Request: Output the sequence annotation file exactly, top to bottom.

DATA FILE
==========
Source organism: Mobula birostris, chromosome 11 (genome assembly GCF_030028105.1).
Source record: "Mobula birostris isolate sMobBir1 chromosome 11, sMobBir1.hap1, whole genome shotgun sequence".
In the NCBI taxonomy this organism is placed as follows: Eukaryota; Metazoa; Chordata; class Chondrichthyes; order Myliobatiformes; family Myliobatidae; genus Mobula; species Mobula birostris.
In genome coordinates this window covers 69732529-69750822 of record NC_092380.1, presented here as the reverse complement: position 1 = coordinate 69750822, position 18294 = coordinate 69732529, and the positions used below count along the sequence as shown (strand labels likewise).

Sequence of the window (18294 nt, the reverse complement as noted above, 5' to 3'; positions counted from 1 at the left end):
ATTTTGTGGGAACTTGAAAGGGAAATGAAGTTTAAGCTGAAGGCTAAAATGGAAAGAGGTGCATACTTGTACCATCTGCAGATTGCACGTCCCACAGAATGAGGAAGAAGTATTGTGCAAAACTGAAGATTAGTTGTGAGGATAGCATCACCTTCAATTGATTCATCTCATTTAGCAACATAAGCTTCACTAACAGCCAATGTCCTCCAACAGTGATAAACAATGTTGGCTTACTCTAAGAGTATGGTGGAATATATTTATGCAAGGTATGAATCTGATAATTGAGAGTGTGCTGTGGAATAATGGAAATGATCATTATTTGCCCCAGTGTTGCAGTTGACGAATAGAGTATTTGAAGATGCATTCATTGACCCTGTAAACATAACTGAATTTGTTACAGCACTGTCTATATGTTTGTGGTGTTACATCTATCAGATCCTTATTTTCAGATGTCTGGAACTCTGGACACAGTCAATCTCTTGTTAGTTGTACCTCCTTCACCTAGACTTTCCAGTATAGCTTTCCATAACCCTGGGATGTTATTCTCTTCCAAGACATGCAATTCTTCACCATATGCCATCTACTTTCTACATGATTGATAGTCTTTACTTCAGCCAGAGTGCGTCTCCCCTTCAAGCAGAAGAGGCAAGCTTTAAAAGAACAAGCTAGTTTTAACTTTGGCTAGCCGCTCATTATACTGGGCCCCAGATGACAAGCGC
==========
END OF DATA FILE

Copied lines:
Source organism: Mobula birostris, chromosome 11 (genome assembly GCF_030028105.1).
Source record: "Mobula birostris isolate sMobBir1 chromosome 11, sMobBir1.hap1, whole genome shotgun sequence".
In the NCBI taxonomy this organism is placed as follows: Eukaryota; Metazoa; Chordata; class Chondrichthyes; order Myliobatiformes; family Myliobatidae; genus Mobula; species Mobula birostris.
In genome coordinates this window covers 69732529-69750822 of record NC_092380.1, presented here as the reverse complement: position 1 = coordinate 69750822, position 18294 = coordinate 69732529, and the positions used below count along the sequence as shown (strand labels likewise).

Sequence of the window (18294 nt, the reverse complement as noted above, 5' to 3'; positions counted from 1 at the left end):
ATTTTGTGGGAACTTGAAAGGGAAATGAAGTTTAAGCTGAAGGCTAAAATGGAAAGAGGTGCATACTTGTACCATCTGCAGATTGCACGTCCCACAGAATGAGGAAGAAGTATTGTGCAAAACTGAAGATTAGTTGTGAGGATAGCATCACCTTCAATTGATTCATCTCATTTAGCAACATAAGCTTCACTAACAGCCAATGTCCTCCAACAGTGATAAACAATGTTGGCTTACTCTAAGAGTATGGTGGAATATATTTATGCAAGGTATGAATCTGATAATTGAGAGTGTGCTGTGGAATAATGGAAATGATCATTATTTGCCCCAGTGTTGCAGTTGACGAATAGAGTATTTGAAGATGCATTCATTGACCCTGTAAACATAACTGAATTTGTTACAGCACTGTCTATATGTTTGTGGTGTTACATCTATCAGATCCTTATTTTCAGATGTCTGGAACTCTGGACACAGTCAATCTCTTGTTAGTTGTACCTCCTTCACCTAGACTTTCCAGTATAGCTTTCCATAACCCTGGGATGTTATTCTCTTCCAAGACATGCAATTCTTCACCATATGCCATCTACTTTCTACATGATTGATAGTCTTTACTTCAGCCAGAGTGCGTCTCCCCTTCAAGCAGAAGAGGCAAGCTTTAAAAGAACAAGCTAGTTTTAACTTTGGCTAGCCGCTCATTATACTGGGCCCCAGATGACAAGCGC